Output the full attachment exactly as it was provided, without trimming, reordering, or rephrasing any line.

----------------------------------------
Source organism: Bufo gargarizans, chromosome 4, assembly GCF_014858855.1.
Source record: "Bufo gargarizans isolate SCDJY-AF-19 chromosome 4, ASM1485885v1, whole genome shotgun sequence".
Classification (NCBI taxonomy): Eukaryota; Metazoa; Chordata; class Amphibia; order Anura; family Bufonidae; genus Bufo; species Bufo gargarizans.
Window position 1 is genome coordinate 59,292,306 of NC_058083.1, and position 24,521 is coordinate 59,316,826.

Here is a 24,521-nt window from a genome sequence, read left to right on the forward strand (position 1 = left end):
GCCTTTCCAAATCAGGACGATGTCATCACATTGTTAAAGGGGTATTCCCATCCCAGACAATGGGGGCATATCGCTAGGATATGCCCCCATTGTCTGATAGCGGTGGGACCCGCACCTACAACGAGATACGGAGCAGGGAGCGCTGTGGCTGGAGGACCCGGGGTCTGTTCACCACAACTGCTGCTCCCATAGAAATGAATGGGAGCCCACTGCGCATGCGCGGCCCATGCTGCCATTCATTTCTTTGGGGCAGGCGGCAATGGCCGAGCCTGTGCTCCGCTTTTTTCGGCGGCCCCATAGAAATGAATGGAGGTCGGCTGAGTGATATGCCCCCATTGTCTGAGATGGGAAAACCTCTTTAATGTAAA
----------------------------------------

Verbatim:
Source organism: Bufo gargarizans, chromosome 4, assembly GCF_014858855.1.
Source record: "Bufo gargarizans isolate SCDJY-AF-19 chromosome 4, ASM1485885v1, whole genome shotgun sequence".
Classification (NCBI taxonomy): Eukaryota; Metazoa; Chordata; class Amphibia; order Anura; family Bufonidae; genus Bufo; species Bufo gargarizans.
Window position 1 is genome coordinate 59,292,306 of NC_058083.1, and position 24,521 is coordinate 59,316,826.

Here is a 24,521-nt window from a genome sequence, read left to right on the forward strand (position 1 = left end):
GCCTTTCCAAATCAGGACGATGTCATCACATTGTTAAAGGGGTATTCCCATCCCAGACAATGGGGGCATATCGCTAGGATATGCCCCCATTGTCTGATAGCGGTGGGACCCGCACCTACAACGAGATACGGAGCAGGGAGCGCTGTGGCTGGAGGACCCGGGGTCTGTTCACCACAACTGCTGCTCCCATAGAAATGAATGGGAGCCCACTGCGCATGCGCGGCCCATGCTGCCATTCATTTCTTTGGGGCAGGCGGCAATGGCCGAGCCTGTGCTCCGCTTTTTTCGGCGGCCCCATAGAAATGAATGGAGGTCGGCTGAGTGATATGCCCCCATTGTCTGAGATGGGAAAACCTCTTTAATGTAAA